Though not everyone gets a home inspection, it is highly recommended. Considering home inspection fees average around $300 in North Carolina, it’s a small price to pay to protect yourself against potential structural problems that could cost thousands — if not tens of thousands — of dollars to repair.

 

Homeowner’s Insurance Fee

Homeowner’s insurance is another seller’s closing cost when purchasing a new house.

While almost everyone expects to pay for insurance on a monthly basis, some may forget that many lenders require a year of payment upfront. This could come as an unexpected extra cost to some.
Monthly homeowner’s insurance payments in North Carolina average around $1,700 per year, or $142 per month, though a number of factors impact this.

 

The lowest homeowner's insurance fees in North Carolina are in Asheville, Hickory, Gastonia, Winston-Salem, and Concord. The highest are in Wilmington, Jacksonville, Greenville, Fayetteville, and Cary.

 

Because of overall location and proximity to the ocean, homeowner’s insurance fees may be much higher in some cities. For example, the coastal metropolis of Wilmington carries a yearly homeowner’s insurance cost of nearly $4,500 on average. On the other hand, homeowners in Hickory — located much further inland — can expect to pay just under $1,000 per year.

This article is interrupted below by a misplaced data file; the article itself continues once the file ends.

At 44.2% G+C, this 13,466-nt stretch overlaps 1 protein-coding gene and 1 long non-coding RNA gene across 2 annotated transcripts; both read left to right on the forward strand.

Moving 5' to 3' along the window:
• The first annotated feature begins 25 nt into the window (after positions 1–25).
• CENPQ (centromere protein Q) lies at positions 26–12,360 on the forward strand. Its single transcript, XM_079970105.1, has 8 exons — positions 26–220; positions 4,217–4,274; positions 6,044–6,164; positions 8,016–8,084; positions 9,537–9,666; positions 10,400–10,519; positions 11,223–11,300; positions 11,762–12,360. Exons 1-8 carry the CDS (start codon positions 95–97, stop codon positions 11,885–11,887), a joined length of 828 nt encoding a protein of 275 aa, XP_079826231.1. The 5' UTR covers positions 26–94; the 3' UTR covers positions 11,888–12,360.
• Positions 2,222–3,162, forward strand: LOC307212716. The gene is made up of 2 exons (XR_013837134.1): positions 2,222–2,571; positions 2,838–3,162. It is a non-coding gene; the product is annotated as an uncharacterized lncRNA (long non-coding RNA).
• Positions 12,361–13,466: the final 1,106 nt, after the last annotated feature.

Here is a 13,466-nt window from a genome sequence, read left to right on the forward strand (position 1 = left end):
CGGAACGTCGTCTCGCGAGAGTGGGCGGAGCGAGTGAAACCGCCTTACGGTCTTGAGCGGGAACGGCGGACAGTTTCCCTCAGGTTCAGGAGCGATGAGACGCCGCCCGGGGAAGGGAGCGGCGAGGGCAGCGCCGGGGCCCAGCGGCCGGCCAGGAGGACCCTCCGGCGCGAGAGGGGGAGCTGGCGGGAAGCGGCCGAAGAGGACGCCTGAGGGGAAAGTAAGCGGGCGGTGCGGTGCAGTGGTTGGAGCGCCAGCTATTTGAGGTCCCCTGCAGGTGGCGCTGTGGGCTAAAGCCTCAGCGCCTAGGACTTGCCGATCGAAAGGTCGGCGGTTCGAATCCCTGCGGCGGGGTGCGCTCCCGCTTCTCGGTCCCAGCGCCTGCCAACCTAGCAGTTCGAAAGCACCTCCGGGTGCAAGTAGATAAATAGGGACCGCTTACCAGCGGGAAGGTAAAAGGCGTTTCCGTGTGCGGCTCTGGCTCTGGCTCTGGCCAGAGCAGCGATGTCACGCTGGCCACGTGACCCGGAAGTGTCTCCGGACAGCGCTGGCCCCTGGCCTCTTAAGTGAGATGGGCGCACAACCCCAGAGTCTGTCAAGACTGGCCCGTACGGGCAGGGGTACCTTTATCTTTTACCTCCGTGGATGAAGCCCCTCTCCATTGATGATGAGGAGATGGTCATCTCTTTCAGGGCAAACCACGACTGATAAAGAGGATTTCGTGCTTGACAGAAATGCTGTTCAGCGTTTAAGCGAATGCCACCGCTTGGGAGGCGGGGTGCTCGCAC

Despite the costs, homeowner’s insurance is an absolute necessity. Not only will this protect your investment from nature’s wrath, but it’s also often required if you’re paying for your home with a mortgage.

 

Transfer Tax

Transfer taxes are a tricky beast. In North Carolina, transfer taxes can be charged by the state, county, and city, or even all three. In fact, there are even seven counties that impose an additional excise tax when a property is sold. Those counties are…

  • Camden

  • Chowan

  • Currituck

  • Dare

  • Pasquotank

  • Perquimans

  • Washington

While the rates of each county’s excise tax vary, the amount in some cases can reach up to 1% of the home sale price. This means that if you purchase a $300,000 property in one of these seven counties, you may fork out out as much as $3,000 in additional taxes. That’s a pretty significant chunk of change compared to the typical transfer tax of $640 paid in other counties. 

Don’t worry, though. As a buyer, you aren’t generally expected to pay this tax.

 

Closing Costs with a Mortgage

Now that you know what to expect from both a buyer’s and seller’s perspective, let’s move on to the specific closing costs with a mortgage. If you’re a cash buyer in NC, you can skip this section, as many of these fees do not apply to you. 

U.S. Census data estimates that that are more than 1.6 million housing units in the state of North Carolina with a mortgage, while just under 1 million are mortgage-free.

Here is a quick look at some other important North Carolina mortgage statistics: 

 

There were 1,656,220 homes with a mortgage in North Carolina in 2020. Most homes have a mortgage between $100,000 and $300,000.